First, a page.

This holiday season is an appropriate time to republish a post from our CEO, Ron Aspe, on the value of our partnerships with you, our much appreciated clients. Our thoughts turn gratefully to those who have made our progress possible. Thank you for being our trusted partners.
At Lucidea, we believe that commercial partnership includes a consultative, collaborative element; ideally, vendor and client make each other smarter and more effective. I can certainly think of many times when clients, longstanding or new, have helped me to be smarter and more effective.
A commitment to partnership is one of Lucidea’s 6 fundamental principles, as is fostering independence – but sometimes it’s really great to depend on somebody else. Clients who are truly partners can be relied on to tell me what’s what, and I appreciate it. I wear many hats: internal cheerleader, strategist, library and knowledge management advocate, and R&D gadfly. I learn about how to be more effective in all these areas through informal chats with library directors or managers and other information professionals all around the world. Advice and feedback covers both practical and strategic issues, such as:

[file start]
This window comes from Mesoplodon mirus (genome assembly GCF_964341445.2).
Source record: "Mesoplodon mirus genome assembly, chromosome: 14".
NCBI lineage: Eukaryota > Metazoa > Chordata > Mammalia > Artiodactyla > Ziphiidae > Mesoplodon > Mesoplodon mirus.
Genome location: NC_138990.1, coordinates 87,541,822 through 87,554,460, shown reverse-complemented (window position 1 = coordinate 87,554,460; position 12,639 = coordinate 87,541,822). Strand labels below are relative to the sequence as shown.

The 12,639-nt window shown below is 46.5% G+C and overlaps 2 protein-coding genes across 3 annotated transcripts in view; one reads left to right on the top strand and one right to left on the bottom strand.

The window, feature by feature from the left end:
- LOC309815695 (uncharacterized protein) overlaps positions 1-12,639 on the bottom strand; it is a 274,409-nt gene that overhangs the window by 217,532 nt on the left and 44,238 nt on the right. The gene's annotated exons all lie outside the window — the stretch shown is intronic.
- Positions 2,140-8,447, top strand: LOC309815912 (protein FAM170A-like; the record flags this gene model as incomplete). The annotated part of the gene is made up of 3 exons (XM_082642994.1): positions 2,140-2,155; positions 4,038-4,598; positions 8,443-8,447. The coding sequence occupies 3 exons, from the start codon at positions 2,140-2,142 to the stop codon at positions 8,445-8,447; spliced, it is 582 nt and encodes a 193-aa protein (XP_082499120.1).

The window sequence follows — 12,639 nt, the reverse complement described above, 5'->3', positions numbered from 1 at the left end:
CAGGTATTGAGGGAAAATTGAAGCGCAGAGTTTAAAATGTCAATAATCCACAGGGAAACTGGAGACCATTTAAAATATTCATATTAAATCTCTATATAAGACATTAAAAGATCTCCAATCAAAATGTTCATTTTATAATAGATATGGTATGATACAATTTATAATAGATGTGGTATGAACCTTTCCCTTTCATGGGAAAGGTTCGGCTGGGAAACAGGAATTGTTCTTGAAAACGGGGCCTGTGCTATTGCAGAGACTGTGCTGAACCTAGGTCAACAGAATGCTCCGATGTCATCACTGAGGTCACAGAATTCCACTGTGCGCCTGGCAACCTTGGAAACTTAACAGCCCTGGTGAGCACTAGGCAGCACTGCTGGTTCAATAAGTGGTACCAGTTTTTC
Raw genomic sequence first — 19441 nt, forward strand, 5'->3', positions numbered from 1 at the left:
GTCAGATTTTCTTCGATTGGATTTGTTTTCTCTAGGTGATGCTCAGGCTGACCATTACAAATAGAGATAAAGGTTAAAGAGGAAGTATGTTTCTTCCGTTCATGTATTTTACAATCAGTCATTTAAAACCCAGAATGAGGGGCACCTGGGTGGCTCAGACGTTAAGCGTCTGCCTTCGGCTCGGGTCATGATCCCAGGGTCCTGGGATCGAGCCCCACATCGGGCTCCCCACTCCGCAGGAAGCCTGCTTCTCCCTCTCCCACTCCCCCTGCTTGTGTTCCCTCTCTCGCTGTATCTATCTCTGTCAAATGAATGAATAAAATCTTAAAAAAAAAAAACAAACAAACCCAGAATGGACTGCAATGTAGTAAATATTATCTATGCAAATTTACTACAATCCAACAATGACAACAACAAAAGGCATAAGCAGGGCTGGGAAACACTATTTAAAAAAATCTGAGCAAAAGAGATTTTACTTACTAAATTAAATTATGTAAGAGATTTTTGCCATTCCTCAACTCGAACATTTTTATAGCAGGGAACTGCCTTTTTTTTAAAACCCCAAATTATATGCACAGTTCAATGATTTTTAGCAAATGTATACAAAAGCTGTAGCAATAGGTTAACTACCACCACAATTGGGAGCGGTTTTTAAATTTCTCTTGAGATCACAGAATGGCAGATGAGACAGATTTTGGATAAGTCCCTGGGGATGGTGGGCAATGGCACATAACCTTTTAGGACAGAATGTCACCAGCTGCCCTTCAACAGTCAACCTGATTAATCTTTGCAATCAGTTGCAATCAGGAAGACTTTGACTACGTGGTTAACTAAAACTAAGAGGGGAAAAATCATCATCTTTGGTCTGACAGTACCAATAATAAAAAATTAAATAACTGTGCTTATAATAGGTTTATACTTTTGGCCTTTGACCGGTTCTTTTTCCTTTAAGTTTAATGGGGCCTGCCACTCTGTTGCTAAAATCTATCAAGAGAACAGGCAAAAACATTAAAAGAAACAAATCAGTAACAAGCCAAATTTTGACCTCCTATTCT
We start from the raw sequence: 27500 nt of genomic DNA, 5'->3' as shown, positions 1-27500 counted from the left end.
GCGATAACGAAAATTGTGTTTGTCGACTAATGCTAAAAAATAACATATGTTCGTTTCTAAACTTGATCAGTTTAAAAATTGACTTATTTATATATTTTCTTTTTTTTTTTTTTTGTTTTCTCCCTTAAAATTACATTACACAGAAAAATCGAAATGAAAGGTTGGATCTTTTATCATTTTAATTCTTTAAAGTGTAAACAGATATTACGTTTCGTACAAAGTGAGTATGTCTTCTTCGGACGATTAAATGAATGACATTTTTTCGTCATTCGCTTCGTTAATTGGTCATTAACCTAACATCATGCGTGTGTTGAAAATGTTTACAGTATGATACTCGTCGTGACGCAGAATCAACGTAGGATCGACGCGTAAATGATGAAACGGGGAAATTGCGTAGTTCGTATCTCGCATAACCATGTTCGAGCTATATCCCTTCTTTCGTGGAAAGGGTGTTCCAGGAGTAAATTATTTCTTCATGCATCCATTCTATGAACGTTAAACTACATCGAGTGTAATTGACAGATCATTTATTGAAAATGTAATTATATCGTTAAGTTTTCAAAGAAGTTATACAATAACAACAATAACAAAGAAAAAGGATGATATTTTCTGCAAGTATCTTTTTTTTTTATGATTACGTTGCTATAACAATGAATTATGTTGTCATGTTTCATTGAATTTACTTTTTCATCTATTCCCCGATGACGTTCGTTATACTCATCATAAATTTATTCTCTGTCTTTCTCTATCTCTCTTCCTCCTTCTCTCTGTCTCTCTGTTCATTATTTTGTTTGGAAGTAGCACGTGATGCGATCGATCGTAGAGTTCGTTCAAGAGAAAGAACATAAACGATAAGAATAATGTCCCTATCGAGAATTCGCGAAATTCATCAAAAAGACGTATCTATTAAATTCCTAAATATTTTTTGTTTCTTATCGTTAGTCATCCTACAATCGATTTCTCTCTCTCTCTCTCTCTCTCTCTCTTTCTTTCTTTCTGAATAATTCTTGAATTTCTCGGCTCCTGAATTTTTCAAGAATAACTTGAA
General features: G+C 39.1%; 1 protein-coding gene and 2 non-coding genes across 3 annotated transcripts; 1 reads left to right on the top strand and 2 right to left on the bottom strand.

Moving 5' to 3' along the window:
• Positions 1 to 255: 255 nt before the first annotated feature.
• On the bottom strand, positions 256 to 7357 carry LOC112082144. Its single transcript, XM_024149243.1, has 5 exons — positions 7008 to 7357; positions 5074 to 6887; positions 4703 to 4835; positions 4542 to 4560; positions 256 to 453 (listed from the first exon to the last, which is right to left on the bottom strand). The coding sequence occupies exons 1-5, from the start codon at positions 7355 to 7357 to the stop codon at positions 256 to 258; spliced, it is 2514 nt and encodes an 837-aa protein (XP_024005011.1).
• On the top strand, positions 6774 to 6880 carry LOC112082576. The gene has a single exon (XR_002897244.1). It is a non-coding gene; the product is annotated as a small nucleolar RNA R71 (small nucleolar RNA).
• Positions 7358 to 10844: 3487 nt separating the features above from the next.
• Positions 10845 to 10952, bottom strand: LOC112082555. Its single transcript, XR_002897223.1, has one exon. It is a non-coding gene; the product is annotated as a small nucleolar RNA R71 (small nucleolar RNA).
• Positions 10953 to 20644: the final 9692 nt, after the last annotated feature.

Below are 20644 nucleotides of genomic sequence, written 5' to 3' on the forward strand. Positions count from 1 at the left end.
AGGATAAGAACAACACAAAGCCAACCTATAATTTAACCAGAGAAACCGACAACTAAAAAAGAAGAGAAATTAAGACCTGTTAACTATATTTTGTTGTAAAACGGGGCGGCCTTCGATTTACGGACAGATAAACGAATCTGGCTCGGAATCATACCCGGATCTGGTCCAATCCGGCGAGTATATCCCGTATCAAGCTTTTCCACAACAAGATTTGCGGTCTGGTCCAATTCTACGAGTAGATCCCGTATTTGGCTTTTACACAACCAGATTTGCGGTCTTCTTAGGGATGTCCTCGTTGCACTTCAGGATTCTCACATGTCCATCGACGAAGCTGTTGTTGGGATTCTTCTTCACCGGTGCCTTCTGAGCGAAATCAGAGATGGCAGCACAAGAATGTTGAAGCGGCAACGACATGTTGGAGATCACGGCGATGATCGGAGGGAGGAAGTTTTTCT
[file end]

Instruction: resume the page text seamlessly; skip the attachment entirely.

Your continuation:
- Pressures facing the library profession
- Messaging strategies that just don’t work
- Incomplete product feature sets or functionality
- Advice on trade show presence
- Creative ways to leverage our products
I love being able to say “help me understand …,” or “what could we be doing better?” or “what problems are you facing with your KM initiatives?” and knowing that I can depend on lively conversation and sound advice that results in mutual success and long term engagement.
I will never stop thinking of my relationships with Lucidea’s clients as partnerships, and I look forward to continually listening and learning. Thank you all.
Knowledge managers must establish links between different groups; this is boundary spanning; enabling discovery (learning from existing data) is key
Special librarians can leverage Maslow’s hierarchy when designing and delivering training and also when responding to reference and research requests.
Creating and executing a KM program plan involves implementing people, process, and technology knowledge flows that achieve objectives
Virtual librarianship is on the increase; building relationships and leveraging the right technology are necessary for communication and organization